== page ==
Where & How to Place Your Game Camera: 
  1. Place game camera facing north. If faced into the sun the photos will be washed out. 
  2. Make sure there is no vegetation in front of camera, for aesthetics and to avoid false triggers. 
  3. Point at a 45 degree angle to a game trail (NOT perpendicular). 
  4. Set cameras at areas that funnel animals (edges of bodies of water, trails, etc.) 
  5. Place camera 15-20 feet from the intended photo area. - Most trail cameras can detect motion out to at least 30'. Unfortunately, some flashes don't reach out past 20'. In addition, night pictures taken at 10' or closer can experience “White Out”. 
  6. If you’re strapping your camera to a tree make sure it's large enough to not blow in the wind. 
  7. Place camera 24”-36” off the ground. - Also, attach your camera lower than 24” and you'll likely get pictures of small undesirable creatures. Higher than 36” you risk missing targeted animals. 
Hints & Suggestions for Setting Your Game Camera:  
  1. Place camera in live mode, wait for time out period to expire and trigger camera to make sure it works. This also sets a reference date and time. 
  2. Turn camera on and confirm all settings, especially date & time. 
  3. Test batteries and replace as necessary. Buy a battery tester, it will prove invaluable. 
  4. Check and verify motion detector's range. Test it out at home. 
Care of your Game Camera: 
  1. Your best defense against theft is a well hidden camera. 
  2. Place moisture absorbing packs inside camera case if necessary.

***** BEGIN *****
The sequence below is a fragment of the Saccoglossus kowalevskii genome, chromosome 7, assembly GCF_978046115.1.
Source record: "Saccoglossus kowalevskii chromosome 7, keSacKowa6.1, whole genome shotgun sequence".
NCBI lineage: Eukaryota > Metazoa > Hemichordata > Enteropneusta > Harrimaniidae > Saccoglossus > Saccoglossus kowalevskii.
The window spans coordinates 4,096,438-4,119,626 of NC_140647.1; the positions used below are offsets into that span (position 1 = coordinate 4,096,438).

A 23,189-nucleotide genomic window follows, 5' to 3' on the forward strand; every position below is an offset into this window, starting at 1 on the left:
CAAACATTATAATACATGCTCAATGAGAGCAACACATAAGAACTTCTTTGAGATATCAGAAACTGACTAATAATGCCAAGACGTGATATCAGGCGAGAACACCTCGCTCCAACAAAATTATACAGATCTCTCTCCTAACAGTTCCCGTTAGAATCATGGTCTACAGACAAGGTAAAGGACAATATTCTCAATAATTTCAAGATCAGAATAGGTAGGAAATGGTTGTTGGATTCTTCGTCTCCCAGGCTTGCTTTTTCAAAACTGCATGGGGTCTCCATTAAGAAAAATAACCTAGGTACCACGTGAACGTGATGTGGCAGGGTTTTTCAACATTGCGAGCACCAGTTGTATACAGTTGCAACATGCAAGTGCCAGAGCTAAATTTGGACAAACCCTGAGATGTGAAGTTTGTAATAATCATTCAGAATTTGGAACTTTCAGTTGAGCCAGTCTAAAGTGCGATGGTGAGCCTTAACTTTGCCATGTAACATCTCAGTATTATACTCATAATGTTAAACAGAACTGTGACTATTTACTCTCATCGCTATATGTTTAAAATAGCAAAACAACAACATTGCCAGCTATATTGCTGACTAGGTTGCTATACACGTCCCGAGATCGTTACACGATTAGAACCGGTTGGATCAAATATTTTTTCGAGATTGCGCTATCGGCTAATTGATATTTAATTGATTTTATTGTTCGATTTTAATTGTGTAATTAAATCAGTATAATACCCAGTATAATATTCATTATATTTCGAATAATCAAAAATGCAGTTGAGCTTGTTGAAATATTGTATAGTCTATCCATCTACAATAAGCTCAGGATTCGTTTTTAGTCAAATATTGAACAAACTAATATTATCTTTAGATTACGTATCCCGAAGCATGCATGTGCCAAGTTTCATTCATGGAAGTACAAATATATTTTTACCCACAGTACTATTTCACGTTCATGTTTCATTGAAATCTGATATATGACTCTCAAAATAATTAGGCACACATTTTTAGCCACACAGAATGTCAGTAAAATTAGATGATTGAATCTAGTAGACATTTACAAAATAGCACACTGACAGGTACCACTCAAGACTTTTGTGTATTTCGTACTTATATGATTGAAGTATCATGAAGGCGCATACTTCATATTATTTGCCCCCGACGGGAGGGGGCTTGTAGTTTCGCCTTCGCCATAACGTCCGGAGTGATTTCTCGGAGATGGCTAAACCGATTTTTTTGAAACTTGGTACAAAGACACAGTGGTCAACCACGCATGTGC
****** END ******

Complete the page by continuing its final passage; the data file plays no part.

3. Make sure the glass in front of the lens is spotless. Small smudges show up really big in pictures. 
  4. Cold temperatures will eventually kill game cameras. 
  5. Make sure your hands are free of scent BEFORE handing the camera!

Monday, October 22, 2012

Outdoor Cooking

Photo by @TammyLeaPhoto
I offer a word of caution when working around open flames. Be sure to have a fire extinguisher, water hose and shovel handy should the flames escape the pit. Carefully remove any hazards that may cause an individual to trip or fall in the pit area. Wear fire retardant clothing that will not combust if hit by an errant spark. NO FLEECE JACKETS! Heavy welding gloves are also invaluable. Lastly use your head and think, as there will always be unforeseen hazards. 

Those uninitiated with the art of cooking anything outside need to understand that cooking in this manner is an art form. Using a difficult to regulate heating source is a skill that I have honed over the years. Some of these acquired skills I would like to share in hopes that you pass this tradition on to your family and friends.